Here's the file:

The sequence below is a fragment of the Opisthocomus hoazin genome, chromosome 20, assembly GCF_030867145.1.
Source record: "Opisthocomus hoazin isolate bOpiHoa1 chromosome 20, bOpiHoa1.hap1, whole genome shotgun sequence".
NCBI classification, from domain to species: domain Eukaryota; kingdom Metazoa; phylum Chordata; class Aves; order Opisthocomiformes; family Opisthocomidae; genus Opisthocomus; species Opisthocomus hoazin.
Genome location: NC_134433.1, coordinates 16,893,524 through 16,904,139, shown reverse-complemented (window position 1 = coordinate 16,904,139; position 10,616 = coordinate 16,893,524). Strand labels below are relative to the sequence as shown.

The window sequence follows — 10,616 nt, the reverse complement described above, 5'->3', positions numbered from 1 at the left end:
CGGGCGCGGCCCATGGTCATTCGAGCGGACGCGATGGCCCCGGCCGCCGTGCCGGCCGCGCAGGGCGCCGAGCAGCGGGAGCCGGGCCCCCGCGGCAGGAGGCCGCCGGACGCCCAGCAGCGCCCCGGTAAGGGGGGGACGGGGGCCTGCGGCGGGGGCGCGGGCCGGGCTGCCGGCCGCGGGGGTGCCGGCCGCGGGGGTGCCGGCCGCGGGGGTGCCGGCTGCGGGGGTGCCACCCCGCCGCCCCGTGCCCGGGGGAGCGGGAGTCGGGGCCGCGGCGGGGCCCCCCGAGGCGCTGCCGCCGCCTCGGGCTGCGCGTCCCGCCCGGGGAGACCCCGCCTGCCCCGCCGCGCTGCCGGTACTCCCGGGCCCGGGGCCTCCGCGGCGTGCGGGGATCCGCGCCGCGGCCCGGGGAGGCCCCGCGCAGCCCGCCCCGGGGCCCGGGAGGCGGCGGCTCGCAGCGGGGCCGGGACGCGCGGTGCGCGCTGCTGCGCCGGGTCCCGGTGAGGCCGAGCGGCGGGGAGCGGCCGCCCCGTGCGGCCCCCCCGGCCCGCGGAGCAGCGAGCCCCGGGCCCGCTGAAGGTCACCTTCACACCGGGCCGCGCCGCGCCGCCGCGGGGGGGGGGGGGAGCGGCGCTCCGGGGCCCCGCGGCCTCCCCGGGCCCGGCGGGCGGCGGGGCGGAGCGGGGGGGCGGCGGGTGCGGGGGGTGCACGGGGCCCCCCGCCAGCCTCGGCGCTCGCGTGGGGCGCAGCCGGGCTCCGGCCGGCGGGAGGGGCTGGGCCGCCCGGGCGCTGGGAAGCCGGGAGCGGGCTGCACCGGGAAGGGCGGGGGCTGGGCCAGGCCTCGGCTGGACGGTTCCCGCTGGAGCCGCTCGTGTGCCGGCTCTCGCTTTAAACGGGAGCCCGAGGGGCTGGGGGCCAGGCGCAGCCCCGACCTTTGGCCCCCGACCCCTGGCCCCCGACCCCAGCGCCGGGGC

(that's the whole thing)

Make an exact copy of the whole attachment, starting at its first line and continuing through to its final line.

The sequence below is a fragment of the Opisthocomus hoazin genome, chromosome 20, assembly GCF_030867145.1.
Source record: "Opisthocomus hoazin isolate bOpiHoa1 chromosome 20, bOpiHoa1.hap1, whole genome shotgun sequence".
NCBI classification, from domain to species: domain Eukaryota; kingdom Metazoa; phylum Chordata; class Aves; order Opisthocomiformes; family Opisthocomidae; genus Opisthocomus; species Opisthocomus hoazin.
Genome location: NC_134433.1, coordinates 16,893,524 through 16,904,139, shown reverse-complemented (window position 1 = coordinate 16,904,139; position 10,616 = coordinate 16,893,524). Strand labels below are relative to the sequence as shown.

The window sequence follows — 10,616 nt, the reverse complement described above, 5'->3', positions numbered from 1 at the left end:
CGGGCGCGGCCCATGGTCATTCGAGCGGACGCGATGGCCCCGGCCGCCGTGCCGGCCGCGCAGGGCGCCGAGCAGCGGGAGCCGGGCCCCCGCGGCAGGAGGCCGCCGGACGCCCAGCAGCGCCCCGGTAAGGGGGGGACGGGGGCCTGCGGCGGGGGCGCGGGCCGGGCTGCCGGCCGCGGGGGTGCCGGCCGCGGGGGTGCCGGCCGCGGGGGTGCCGGCTGCGGGGGTGCCACCCCGCCGCCCCGTGCCCGGGGGAGCGGGAGTCGGGGCCGCGGCGGGGCCCCCCGAGGCGCTGCCGCCGCCTCGGGCTGCGCGTCCCGCCCGGGGAGACCCCGCCTGCCCCGCCGCGCTGCCGGTACTCCCGGGCCCGGGGCCTCCGCGGCGTGCGGGGATCCGCGCCGCGGCCCGGGGAGGCCCCGCGCAGCCCGCCCCGGGGCCCGGGAGGCGGCGGCTCGCAGCGGGGCCGGGACGCGCGGTGCGCGCTGCTGCGCCGGGTCCCGGTGAGGCCGAGCGGCGGGGAGCGGCCGCCCCGTGCGGCCCCCCCGGCCCGCGGAGCAGCGAGCCCCGGGCCCGCTGAAGGTCACCTTCACACCGGGCCGCGCCGCGCCGCCGCGGGGGGGGGGGGGAGCGGCGCTCCGGGGCCCCGCGGCCTCCCCGGGCCCGGCGGGCGGCGGGGCGGAGCGGGGGGGCGGCGGGTGCGGGGGGTGCACGGGGCCCCCCGCCAGCCTCGGCGCTCGCGTGGGGCGCAGCCGGGCTCCGGCCGGCGGGAGGGGCTGGGCCGCCCGGGCGCTGGGAAGCCGGGAGCGGGCTGCACCGGGAAGGGCGGGGGCTGGGCCAGGCCTCGGCTGGACGGTTCCCGCTGGAGCCGCTCGTGTGCCGGCTCTCGCTTTAAACGGGAGCCCGAGGGGCTGGGGGCCAGGCGCAGCCCCGACCTTTGGCCCCCGACCCCTGGCCCCCGACCCCAGCGCCGGGGC